This little child, born in a stable and cradled in a manger, was a gift from our loving Heavenly Father. He was the promised Redeemer of the world, the Savior of mankind, the Son of the living God. He was with His Father before He came to earth in mortality, the Creator of the earth upon which we stand.

The great Apostle John gives us a sense of the greatness of this child in the courts on high, from which He came: “Without him was not any thing made that was made.”2 Yet He came to earth in humble circumstances.

He worked as a boy and a youth in the carpenter’s shop of Joseph in Nazareth. In His mortal ministry He walked the dusty roads of Palestine, healed the sick, raised the dead, taught His gospel to people who rejected Him, gave His life on Calvary’s hill, and rose on the third day in what began the Resurrection to break the bands of death for us all and so became “the firstfruits of them that slept.”3

Above all, the Savior whose birth we remember this season of the year paid the price of all of our sins. Again the prophet Isaiah, long before our Lord’s birth, saw the gift beyond price of the Atonement of Jesus Christ.

He gave us this description of what the Savior did for us:

“Surely he hath borne our griefs, and carried our sorrows: yet we did esteem him stricken, smitten of God, and afflicted.

“But he was wounded for our transgressions, he was bruised for our iniquities: the chastisement of our peace was upon him; and with his stripes we are healed.”4

Those who have felt that peace and healing have their hearts filled with gratitude. And so do those who love them. My wife and I read messages and see photographs sent by two of our granddaughters serving as the Lord’s missionaries in South America. They send us photos of smiling people with joy shining in their faces. My granddaughters send messages of gratitude and love for the effects of the Atonement in the lives of people they have taught and seen transformed by their choice to follow the Savior’s example to be baptized and receive the ministration of the Holy Ghost.

As Latter-day Saints, we feel our hearts drawn out in gratitude to a loving Father and His Beloved Son. We are thankful to feel that blessing because of the faith of a 14-year-old boy, Joseph Smith. His prayer on a spring morning in 1820 made possible our receiving the sure witness that the Father, the great Elohim, and His Son, Jehovah, live and love us. They appeared and spoke with him in the full light of day. They called him by name.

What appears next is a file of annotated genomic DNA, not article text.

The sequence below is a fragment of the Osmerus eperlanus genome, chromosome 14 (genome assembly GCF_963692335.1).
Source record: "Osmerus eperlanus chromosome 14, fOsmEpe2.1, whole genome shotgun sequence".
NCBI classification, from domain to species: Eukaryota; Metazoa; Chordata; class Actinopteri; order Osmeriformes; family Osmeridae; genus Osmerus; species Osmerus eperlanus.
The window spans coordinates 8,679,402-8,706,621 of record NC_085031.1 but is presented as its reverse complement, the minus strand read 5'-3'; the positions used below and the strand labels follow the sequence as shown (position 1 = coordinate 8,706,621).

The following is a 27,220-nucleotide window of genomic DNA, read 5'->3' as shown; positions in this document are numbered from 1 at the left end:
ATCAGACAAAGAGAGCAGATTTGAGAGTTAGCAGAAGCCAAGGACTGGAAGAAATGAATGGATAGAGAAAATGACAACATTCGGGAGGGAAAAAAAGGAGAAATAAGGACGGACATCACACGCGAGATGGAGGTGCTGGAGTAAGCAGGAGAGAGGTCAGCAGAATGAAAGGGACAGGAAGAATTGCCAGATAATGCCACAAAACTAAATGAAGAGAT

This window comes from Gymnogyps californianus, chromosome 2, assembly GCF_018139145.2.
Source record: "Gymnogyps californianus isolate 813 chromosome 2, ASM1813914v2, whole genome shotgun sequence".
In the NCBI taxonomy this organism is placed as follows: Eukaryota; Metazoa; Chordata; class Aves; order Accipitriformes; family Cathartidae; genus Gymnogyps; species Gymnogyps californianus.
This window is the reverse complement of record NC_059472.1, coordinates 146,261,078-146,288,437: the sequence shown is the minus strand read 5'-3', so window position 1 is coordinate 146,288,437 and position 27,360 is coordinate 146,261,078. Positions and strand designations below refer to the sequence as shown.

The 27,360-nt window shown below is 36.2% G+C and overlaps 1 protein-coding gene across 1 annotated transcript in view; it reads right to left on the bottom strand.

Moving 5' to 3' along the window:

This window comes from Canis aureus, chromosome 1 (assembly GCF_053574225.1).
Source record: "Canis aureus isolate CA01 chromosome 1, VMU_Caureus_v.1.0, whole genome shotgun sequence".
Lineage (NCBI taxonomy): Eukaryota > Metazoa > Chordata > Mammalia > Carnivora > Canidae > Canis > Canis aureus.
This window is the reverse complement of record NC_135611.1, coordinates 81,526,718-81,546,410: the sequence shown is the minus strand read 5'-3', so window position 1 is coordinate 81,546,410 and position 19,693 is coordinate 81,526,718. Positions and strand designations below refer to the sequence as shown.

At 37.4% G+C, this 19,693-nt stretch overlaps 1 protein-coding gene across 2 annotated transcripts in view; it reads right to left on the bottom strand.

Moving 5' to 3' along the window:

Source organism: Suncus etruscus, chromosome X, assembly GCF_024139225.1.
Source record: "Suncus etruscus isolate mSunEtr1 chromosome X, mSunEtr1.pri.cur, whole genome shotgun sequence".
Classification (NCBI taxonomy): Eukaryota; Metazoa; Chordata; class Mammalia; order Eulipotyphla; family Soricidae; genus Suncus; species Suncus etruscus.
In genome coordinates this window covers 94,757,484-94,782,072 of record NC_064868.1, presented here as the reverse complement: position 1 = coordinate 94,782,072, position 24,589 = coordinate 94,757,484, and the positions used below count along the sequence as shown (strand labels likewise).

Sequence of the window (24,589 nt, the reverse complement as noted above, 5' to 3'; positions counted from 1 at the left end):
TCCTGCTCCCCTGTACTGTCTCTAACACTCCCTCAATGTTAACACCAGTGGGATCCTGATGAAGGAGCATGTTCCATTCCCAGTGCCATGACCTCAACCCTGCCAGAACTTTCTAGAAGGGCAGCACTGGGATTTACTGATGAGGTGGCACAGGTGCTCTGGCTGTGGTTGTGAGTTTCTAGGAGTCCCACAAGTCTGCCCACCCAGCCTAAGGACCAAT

The gift of that glorious assurance that we are known and loved can sustain us in the trials life will surely bring. We need never feel that we are alone. We need never give up hope.

I saw that on a day when I visited my elderly aunt in a rest home a few years ago. She was a widow. The effects of age left her unable to care for herself. Though I had known her since I was a little boy, she did not recognize me or others of her family in the crowded sitting room of the rest home.

I looked into her face expecting to see the pain of loneliness and of loss. Yet her face shone with love and radiant joy. Her voice had the happy sound I remembered from the days of long before. Most of the time I was with her that day she just looked at us pleasantly as we spoke to her.

Then, every few minutes, she would repeat with a radiant smile these six words, as if they were part of the conversation: “I know that my Redeemer lives.” It seemed to me that her joy and a sound of gratitude in her voice grew with each repetition of that declaration.

I cannot know all the sources of that miracle of peace in her life. But I know one. Since she was a little girl, she had been in sacrament meetings. She had bowed her head and heard words spoken in prayer to our Heavenly Father. Uncounted times she had pledged to take upon her the name of the Son, to always remember Him, and to keep His commandments that she might have His Spirit to be with her.5

And so, while the passing years had stripped away from her life so much of what had brought her joy, she retained the supernal gifts we can feel at Christmastime. She remembered her Redeemer. She knew that He lived. She felt His love. And she felt His love for all of Heavenly Father’s children, wherever they were and whatever their circumstances.

I realized, as we left her smiling presence, that she had been giving us the gift she had received. She knew the source of the peace she felt. And out of her gratitude and love for the Savior, she wanted us to share in the blessing with her. I had gone to comfort her and came away comforted.

That is the spirit of Christmas, which puts in our hearts a desire to give joy to other people. We feel a spirit of giving and gratitude for what we have been given. The celebration of Christmas helps us keep our promise to always remember Him and His gifts to us. And that remembrance creates a desire in us to give gifts to Him.

He has told us what we could give Him to bring Him joy. First, we can, out of faith in Him, give a broken heart and a contrite spirit. We can repent and make sacred covenants with Him. Within the sound of my voice are some who have felt His invitation to the peace His gospel brings but have not yet accepted it. You would give Him joy if you would act now to come unto Him while you can.

Second, you can give Him the gift of doing for others what He would do for them. Many of you have already done that and felt His appreciation. It may have been visiting a lonely widower. It may have been joining with others in a project to help those in need.